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Old 04-13-2012, 10:57 PM   #9
The Overlord
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Join Date: Mar 2002
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Default Re: Did the fact there was hardly any real Nazis in this film hurt it?

Quote:
Originally Posted by Mr. Immortal View Post
I agree to a small extent. It really depends on how grounded in reality you are when you view the movie. If you try to examine every character from a real world point of view (I don't see why you would, but to each his own) then you have a point. However, in the context of the movie I believe the fact that HYDRA poses as much of a threat to the Axis as they do to the Allies actually makes them a much scarier group.
Except Hydra doesn't have the same track record the Nazis had. The Nazis conquered most of Europe and killed millions of people in the process. Hydra failed in all of its objectives. Plus do you really think the average guy on the street would think Hydra are more evil then the Nazis? The Nazis have been icons for evil for over 60 years, compared to them, Hydra just seems goofy. Nazism is a real ideology, Hydra is just a group of generic evil villains who want power for power sakes, that is not nearly as scary or compelling as the ideology of hate that Nazism is built on. The Nazis are far more iconic and menacing then Hydra is, Nazis come off as a bigger threat to the allies then Hydra does.

Plus it seems silly that a control freak like Hitler would allow any group to rival the Nazis in the Reich. Hitler purged his own party of anyone who was considered a threat to him in the "Night of the Long Knives", so Hitler just giving the Skull as much resources as he wanted with no real oversight just seems incorrect. What there were no other Nazis then came asking questions after the Skull killed those first 3? Heck Hitler was such a control freak, he would have likely given the Red Skull SS handlers to be on sight at all times, to make sure the weapons production were going on schedule, not just send 3 Nazi Representatives after not getting any results from the Skull for a year.

Stuff like this takes me out of the movie, it feels like it really isn't set in WWII, when Nazis are hardly mentioned.

Quote:
Originally Posted by Mr. Immortal View Post
One of the most miraculous things this movie does is tackles a seemingly nationalistic character in a nationalistic setting against nationalistic villains and makes it all ''nation neutral''. Seriously, it's pretty goddamn amazing that they managed to pull it off. Some would say that they ''took the coward's way out'' but what they accomplished in the movie was actually far harder. It's easy to say ''Nazis are bad, Allies are good'', and it would have been effective but that's been done in many movies.

In this movie you specifically have a hero that doesn't necessarily want to kill Nazis (''I don't like Bullies'') and a villain that wants to kill everyone, including Nazis (''His target is everywhere''). Like I said, the fact that the movie is ''nation neutral'' despite it's setting is a quite the feat. I appreciate the way they handled a movie that could have easily been too pro America and too anti Nazi. The poor Germans have held this negative stigma like shame on their shoulders since the 40s, so I'm glad this movie took it easy on them for once.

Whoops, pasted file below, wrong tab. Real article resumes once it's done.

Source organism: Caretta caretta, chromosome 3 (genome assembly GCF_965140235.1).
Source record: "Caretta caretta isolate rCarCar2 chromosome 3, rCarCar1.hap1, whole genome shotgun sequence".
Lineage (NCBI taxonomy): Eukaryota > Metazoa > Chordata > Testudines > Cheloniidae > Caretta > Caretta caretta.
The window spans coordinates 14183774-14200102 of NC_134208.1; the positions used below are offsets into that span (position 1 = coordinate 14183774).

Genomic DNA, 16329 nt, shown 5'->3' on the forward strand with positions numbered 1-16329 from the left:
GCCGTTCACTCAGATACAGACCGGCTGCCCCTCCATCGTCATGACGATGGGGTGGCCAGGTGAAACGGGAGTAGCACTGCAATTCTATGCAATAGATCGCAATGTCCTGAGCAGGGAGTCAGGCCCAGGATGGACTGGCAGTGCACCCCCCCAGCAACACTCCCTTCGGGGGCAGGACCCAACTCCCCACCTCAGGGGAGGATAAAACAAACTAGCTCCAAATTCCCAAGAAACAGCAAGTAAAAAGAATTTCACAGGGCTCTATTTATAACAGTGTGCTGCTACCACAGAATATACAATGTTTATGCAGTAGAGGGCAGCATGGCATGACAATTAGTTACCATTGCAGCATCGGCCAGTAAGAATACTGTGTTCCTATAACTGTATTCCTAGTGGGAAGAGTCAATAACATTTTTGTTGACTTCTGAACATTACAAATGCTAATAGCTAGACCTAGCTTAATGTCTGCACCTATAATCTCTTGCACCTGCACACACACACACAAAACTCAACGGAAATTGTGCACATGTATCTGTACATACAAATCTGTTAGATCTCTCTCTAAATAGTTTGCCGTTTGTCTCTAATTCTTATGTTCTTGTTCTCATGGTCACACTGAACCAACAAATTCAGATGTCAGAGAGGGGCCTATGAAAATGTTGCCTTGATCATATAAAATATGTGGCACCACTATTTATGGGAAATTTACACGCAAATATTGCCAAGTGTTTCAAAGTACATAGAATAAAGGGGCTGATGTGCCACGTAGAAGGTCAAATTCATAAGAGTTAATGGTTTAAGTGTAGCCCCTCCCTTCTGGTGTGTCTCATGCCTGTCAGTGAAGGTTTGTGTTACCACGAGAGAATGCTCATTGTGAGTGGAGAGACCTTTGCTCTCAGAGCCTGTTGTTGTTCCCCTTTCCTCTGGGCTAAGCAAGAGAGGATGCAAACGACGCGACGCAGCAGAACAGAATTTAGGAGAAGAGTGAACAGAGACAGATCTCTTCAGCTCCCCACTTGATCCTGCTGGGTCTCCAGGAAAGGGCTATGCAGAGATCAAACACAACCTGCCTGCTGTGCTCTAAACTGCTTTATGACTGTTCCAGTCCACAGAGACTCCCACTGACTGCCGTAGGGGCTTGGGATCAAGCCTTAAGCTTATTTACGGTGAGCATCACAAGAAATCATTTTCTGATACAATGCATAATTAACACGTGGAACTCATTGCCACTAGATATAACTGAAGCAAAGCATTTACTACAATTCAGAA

It makes me facepalm so hard when people (not you) claim this movie is jingoistic or patriotic. They did everything possible to make the story show that Steve is just pure hearted and would fight for any country's freedom.
Except Red Skull being "nation neutral" doesn't fit the character. In the comics he was an unrepentant racist, even when giving up his Nazi ideology in the comics, he was still a racist. Red Skull had a bad life so he blamed other people for it. Red Skull's racism is a outlet for the times he felt powerless as a child, being an orphan on the streets. Red Skull was victim as a child, so now he wishes to victimize people and it doesn't matter who he is tormenting, as long as the other person is suffering.

In many ways he represented both Hitler and Wiemar Germany, Hitler was a nobody who was given unlimited power, like the Skull and Germany was a country in civil and economic turmoil that turned to an ideology based on hate, similar to how the Skull was a poor and tormented orphan before becoming a Nazi.

To me all this is interesting then the Skull we saw in the movie, a generic power mad "I'm insane so I am going to kill a bunch of random people, hee, hee!" type villain. The Red Skull in the comics is far more scary then the one in the movies, his acts of cruelty are far more twisted and personal and his reasoning for his both believable and completely unsympathetic. Its believable that some people join hate groups take out the frustrations of their own failed lives, that's what makes the Skull so scary. He is the type of evil that can exist in the real world, unhappy people taking out their frustrations on people different from themselves.

Red Skull in the movie never had that act of personal cruelty that made pure evil, rather then just some Bond villain. Red Skull in the comics nearly throwing his own baby daughter into the ocean seems far more cruel and sadistic then anything the movie Skull did. I think making Red Skull "nation neutral" rather then the racist Nazi he was in the comics, weakened the character, not strengthened him.


Last edited by The Overlord; 04-13-2012 at 11:15 PM.
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